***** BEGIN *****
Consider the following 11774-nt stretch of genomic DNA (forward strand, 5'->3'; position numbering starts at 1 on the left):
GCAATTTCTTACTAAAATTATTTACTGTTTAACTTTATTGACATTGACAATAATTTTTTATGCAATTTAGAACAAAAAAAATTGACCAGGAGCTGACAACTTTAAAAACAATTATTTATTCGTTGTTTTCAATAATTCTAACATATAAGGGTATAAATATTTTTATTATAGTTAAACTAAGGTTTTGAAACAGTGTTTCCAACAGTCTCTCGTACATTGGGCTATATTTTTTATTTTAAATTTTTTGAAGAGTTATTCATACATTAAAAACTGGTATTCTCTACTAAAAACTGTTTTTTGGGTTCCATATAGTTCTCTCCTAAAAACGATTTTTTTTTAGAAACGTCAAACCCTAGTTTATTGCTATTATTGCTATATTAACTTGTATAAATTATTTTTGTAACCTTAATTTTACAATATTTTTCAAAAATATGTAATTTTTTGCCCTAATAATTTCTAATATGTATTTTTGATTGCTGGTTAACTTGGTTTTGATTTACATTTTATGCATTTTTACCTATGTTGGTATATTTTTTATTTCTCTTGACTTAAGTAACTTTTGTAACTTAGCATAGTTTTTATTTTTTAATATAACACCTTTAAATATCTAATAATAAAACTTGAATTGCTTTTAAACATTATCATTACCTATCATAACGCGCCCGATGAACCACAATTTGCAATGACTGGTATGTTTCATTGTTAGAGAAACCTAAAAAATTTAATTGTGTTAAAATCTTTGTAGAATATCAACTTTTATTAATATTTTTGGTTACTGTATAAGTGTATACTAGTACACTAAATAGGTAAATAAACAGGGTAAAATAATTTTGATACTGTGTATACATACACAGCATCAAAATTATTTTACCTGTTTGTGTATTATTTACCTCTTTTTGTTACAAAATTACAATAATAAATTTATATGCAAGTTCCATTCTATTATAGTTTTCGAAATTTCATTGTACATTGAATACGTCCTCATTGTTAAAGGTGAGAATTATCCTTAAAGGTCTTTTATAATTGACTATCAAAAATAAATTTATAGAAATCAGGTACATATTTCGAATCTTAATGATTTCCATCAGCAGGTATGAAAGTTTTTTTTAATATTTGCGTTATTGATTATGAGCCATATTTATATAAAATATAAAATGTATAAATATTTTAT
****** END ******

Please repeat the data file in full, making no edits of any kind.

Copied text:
Consider the following 11774-nt stretch of genomic DNA (forward strand, 5'->3'; position numbering starts at 1 on the left):
GCAATTTCTTACTAAAATTATTTACTGTTTAACTTTATTGACATTGACAATAATTTTTTATGCAATTTAGAACAAAAAAAATTGACCAGGAGCTGACAACTTTAAAAACAATTATTTATTCGTTGTTTTCAATAATTCTAACATATAAGGGTATAAATATTTTTATTATAGTTAAACTAAGGTTTTGAAACAGTGTTTCCAACAGTCTCTCGTACATTGGGCTATATTTTTTATTTTAAATTTTTTGAAGAGTTATTCATACATTAAAAACTGGTATTCTCTACTAAAAACTGTTTTTTGGGTTCCATATAGTTCTCTCCTAAAAACGATTTTTTTTTAGAAACGTCAAACCCTAGTTTATTGCTATTATTGCTATATTAACTTGTATAAATTATTTTTGTAACCTTAATTTTACAATATTTTTCAAAAATATGTAATTTTTTGCCCTAATAATTTCTAATATGTATTTTTGATTGCTGGTTAACTTGGTTTTGATTTACATTTTATGCATTTTTACCTATGTTGGTATATTTTTTATTTCTCTTGACTTAAGTAACTTTTGTAACTTAGCATAGTTTTTATTTTTTAATATAACACCTTTAAATATCTAATAATAAAACTTGAATTGCTTTTAAACATTATCATTACCTATCATAACGCGCCCGATGAACCACAATTTGCAATGACTGGTATGTTTCATTGTTAGAGAAACCTAAAAAATTTAATTGTGTTAAAATCTTTGTAGAATATCAACTTTTATTAATATTTTTGGTTACTGTATAAGTGTATACTAGTACACTAAATAGGTAAATAAACAGGGTAAAATAATTTTGATACTGTGTATACATACACAGCATCAAAATTATTTTACCTGTTTGTGTATTATTTACCTCTTTTTGTTACAAAATTACAATAATAAATTTATATGCAAGTTCCATTCTATTATAGTTTTCGAAATTTCATTGTACATTGAATACGTCCTCATTGTTAAAGGTGAGAATTATCCTTAAAGGTCTTTTATAATTGACTATCAAAAATAAATTTATAGAAATCAGGTACATATTTCGAATCTTAATGATTTCCATCAGCAGGTATGAAAGTTTTTTTTAATATTTGCGTTATTGATTATGAGCCATATTTATATAAAATATAAAATGTATAAATATTTTAT